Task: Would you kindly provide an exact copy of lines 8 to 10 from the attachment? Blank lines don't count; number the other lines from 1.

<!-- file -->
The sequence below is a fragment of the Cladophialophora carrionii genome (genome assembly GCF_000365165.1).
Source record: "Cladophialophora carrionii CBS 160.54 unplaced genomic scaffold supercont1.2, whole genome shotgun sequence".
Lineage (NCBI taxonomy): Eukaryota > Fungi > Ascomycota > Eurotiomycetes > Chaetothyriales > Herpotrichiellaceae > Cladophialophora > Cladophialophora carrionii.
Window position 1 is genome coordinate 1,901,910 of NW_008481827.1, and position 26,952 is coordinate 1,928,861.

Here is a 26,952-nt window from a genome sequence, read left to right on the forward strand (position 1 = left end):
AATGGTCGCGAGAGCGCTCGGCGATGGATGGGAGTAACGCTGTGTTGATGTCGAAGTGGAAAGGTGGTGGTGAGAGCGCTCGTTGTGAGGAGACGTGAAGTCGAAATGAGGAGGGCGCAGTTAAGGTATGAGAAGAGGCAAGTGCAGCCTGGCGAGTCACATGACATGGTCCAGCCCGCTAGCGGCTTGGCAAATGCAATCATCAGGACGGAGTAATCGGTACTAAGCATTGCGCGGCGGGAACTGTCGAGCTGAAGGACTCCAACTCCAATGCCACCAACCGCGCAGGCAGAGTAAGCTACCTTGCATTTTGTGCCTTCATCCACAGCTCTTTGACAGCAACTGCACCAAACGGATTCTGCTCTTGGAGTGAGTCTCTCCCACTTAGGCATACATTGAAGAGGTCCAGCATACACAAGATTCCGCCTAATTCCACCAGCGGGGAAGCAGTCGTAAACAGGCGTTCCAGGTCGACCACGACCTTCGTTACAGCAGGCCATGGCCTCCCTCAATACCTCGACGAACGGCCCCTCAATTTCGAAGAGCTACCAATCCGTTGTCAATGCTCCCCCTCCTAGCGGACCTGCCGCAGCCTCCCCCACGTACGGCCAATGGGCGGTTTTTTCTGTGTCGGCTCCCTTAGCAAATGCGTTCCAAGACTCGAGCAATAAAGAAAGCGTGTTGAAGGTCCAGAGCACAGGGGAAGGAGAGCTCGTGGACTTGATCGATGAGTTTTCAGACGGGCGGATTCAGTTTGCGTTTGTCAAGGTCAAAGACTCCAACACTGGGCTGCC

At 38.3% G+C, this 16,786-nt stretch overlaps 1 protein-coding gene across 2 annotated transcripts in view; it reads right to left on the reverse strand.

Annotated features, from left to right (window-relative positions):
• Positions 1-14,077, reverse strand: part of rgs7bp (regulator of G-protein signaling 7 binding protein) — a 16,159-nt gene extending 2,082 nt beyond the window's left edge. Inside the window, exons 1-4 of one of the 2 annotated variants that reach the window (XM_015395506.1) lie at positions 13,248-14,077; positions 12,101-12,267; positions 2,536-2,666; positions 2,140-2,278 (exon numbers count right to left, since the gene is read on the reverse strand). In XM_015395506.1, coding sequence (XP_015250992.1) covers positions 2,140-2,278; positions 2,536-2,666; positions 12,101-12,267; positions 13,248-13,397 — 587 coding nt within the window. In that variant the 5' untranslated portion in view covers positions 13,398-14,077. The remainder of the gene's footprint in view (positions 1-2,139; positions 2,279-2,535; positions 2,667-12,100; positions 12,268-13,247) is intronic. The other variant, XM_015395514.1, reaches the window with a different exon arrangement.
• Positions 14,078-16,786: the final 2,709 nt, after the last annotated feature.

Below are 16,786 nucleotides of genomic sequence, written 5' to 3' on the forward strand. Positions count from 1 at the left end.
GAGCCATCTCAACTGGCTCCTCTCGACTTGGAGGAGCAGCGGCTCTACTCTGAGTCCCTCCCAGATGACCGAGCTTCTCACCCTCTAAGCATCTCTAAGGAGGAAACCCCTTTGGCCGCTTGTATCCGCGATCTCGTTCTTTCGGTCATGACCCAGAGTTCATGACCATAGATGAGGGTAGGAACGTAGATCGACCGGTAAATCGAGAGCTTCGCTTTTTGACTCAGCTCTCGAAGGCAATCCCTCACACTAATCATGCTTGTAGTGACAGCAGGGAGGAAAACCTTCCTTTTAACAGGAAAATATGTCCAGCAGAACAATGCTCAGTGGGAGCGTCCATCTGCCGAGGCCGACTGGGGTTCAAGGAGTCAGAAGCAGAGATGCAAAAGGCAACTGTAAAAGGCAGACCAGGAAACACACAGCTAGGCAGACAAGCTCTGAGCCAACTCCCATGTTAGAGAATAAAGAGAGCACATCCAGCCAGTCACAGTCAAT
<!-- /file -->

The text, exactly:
Annotated features, from left to right (window-relative positions):
• Positions 1-14,077, reverse strand: part of rgs7bp (regulator of G-protein signaling 7 binding protein) — a 16,159-nt gene extending 2,082 nt beyond the window's left edge. Inside the window, exons 1-4 of one of the 2 annotated variants that reach the window (XM_015395506.1) lie at positions 13,248-14,077; positions 12,101-12,267; positions 2,536-2,666; positions 2,140-2,278 (exon numbers count right to left, since the gene is read on the reverse strand). In XM_015395506.1, coding sequence (XP_015250992.1) covers positions 2,140-2,278; positions 2,536-2,666; positions 12,101-12,267; positions 13,248-13,397 — 587 coding nt within the window. In that variant the 5' untranslated portion in view covers positions 13,398-14,077. The remainder of the gene's footprint in view (positions 1-2,139; positions 2,279-2,535; positions 2,667-12,100; positions 12,268-13,247) is intronic. The other variant, XM_015395514.1, reaches the window with a different exon arrangement.
• Positions 14,078-16,786: the final 2,709 nt, after the last annotated feature.